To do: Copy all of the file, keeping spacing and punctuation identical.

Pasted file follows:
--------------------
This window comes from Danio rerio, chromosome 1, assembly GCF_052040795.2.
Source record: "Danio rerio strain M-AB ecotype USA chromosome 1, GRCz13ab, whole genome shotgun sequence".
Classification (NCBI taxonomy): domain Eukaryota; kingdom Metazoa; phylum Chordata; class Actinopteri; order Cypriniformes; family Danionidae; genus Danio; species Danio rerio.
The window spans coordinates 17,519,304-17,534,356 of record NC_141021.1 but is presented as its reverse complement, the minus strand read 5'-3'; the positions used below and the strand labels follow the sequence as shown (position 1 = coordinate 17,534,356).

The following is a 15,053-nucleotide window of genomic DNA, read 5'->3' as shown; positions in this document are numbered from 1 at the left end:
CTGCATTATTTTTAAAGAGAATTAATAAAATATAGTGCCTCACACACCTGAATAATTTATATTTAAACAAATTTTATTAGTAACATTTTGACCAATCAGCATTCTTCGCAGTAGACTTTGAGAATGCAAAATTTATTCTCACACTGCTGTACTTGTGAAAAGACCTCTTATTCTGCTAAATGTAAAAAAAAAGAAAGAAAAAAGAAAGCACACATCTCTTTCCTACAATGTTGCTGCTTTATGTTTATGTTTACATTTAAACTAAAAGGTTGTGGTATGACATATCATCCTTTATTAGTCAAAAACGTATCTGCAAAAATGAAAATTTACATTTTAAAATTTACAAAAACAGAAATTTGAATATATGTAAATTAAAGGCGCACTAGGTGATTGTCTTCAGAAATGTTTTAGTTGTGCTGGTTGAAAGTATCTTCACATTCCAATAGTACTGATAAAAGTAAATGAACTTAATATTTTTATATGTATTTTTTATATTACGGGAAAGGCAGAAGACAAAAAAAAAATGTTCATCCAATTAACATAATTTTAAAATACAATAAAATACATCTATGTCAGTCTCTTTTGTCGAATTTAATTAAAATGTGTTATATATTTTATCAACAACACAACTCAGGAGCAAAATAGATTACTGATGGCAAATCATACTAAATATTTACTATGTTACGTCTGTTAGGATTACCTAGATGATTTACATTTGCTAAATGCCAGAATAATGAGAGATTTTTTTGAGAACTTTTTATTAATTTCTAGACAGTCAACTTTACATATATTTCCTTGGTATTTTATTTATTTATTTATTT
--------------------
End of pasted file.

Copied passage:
This window comes from Danio rerio, chromosome 1, assembly GCF_052040795.2.
Source record: "Danio rerio strain M-AB ecotype USA chromosome 1, GRCz13ab, whole genome shotgun sequence".
Classification (NCBI taxonomy): domain Eukaryota; kingdom Metazoa; phylum Chordata; class Actinopteri; order Cypriniformes; family Danionidae; genus Danio; species Danio rerio.
The window spans coordinates 17,519,304-17,534,356 of record NC_141021.1 but is presented as its reverse complement, the minus strand read 5'-3'; the positions used below and the strand labels follow the sequence as shown (position 1 = coordinate 17,534,356).

The following is a 15,053-nucleotide window of genomic DNA, read 5'->3' as shown; positions in this document are numbered from 1 at the left end:
CTGCATTATTTTTAAAGAGAATTAATAAAATATAGTGCCTCACACACCTGAATAATTTATATTTAAACAAATTTTATTAGTAACATTTTGACCAATCAGCATTCTTCGCAGTAGACTTTGAGAATGCAAAATTTATTCTCACACTGCTGTACTTGTGAAAAGACCTCTTATTCTGCTAAATGTAAAAAAAAAGAAAGAAAAAAGAAAGCACACATCTCTTTCCTACAATGTTGCTGCTTTATGTTTATGTTTACATTTAAACTAAAAGGTTGTGGTATGACATATCATCCTTTATTAGTCAAAAACGTATCTGCAAAAATGAAAATTTACATTTTAAAATTTACAAAAACAGAAATTTGAATATATGTAAATTAAAGGCGCACTAGGTGATTGTCTTCAGAAATGTTTTAGTTGTGCTGGTTGAAAGTATCTTCACATTCCAATAGTACTGATAAAAGTAAATGAACTTAATATTTTTATATGTATTTTTTATATTACGGGAAAGGCAGAAGACAAAAAAAAAATGTTCATCCAATTAACATAATTTTAAAATACAATAAAATACATCTATGTCAGTCTCTTTTGTCGAATTTAATTAAAATGTGTTATATATTTTATCAACAACACAACTCAGGAGCAAAATAGATTACTGATGGCAAATCATACTAAATATTTACTATGTTACGTCTGTTAGGATTACCTAGATGATTTACATTTGCTAAATGCCAGAATAATGAGAGATTTTTTTGAGAACTTTTTATTAATTTCTAGACAGTCAACTTTACATATATTTCCTTGGTATTTTATTTATTTATTTATTT